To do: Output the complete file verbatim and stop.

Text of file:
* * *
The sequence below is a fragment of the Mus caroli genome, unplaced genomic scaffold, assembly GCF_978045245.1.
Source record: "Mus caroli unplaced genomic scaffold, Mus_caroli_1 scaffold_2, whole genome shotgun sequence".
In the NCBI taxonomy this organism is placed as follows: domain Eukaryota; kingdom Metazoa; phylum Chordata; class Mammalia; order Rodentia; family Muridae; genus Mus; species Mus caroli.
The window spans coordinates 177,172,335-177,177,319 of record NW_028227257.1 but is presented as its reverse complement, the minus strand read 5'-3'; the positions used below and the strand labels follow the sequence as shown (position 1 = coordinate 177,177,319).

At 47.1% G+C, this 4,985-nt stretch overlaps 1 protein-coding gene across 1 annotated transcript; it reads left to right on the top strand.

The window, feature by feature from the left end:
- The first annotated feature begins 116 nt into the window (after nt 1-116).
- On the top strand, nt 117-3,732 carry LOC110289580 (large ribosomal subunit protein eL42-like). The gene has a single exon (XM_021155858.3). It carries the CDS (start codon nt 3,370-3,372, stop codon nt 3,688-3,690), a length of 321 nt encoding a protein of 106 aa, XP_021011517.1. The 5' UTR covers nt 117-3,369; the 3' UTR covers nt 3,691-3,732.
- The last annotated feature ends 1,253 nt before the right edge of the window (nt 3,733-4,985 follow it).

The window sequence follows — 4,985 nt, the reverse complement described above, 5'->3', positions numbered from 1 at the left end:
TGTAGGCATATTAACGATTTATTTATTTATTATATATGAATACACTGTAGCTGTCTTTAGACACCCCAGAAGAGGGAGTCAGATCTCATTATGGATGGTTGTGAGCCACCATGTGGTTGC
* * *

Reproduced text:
The sequence below is a fragment of the Mus caroli genome, unplaced genomic scaffold, assembly GCF_978045245.1.
Source record: "Mus caroli unplaced genomic scaffold, Mus_caroli_1 scaffold_2, whole genome shotgun sequence".
In the NCBI taxonomy this organism is placed as follows: domain Eukaryota; kingdom Metazoa; phylum Chordata; class Mammalia; order Rodentia; family Muridae; genus Mus; species Mus caroli.
The window spans coordinates 177,172,335-177,177,319 of record NW_028227257.1 but is presented as its reverse complement, the minus strand read 5'-3'; the positions used below and the strand labels follow the sequence as shown (position 1 = coordinate 177,177,319).

At 47.1% G+C, this 4,985-nt stretch overlaps 1 protein-coding gene across 1 annotated transcript; it reads left to right on the top strand.

The window, feature by feature from the left end:
- The first annotated feature begins 116 nt into the window (after nt 1-116).
- On the top strand, nt 117-3,732 carry LOC110289580 (large ribosomal subunit protein eL42-like). The gene has a single exon (XM_021155858.3). It carries the CDS (start codon nt 3,370-3,372, stop codon nt 3,688-3,690), a length of 321 nt encoding a protein of 106 aa, XP_021011517.1. The 5' UTR covers nt 117-3,369; the 3' UTR covers nt 3,691-3,732.
- The last annotated feature ends 1,253 nt before the right edge of the window (nt 3,733-4,985 follow it).

The window sequence follows — 4,985 nt, the reverse complement described above, 5'->3', positions numbered from 1 at the left end:
TGTAGGCATATTAACGATTTATTTATTTATTATATATGAATACACTGTAGCTGTCTTTAGACACCCCAGAAGAGGGAGTCAGATCTCATTATGGATGGTTGTGAGCCACCATGTGGTTGC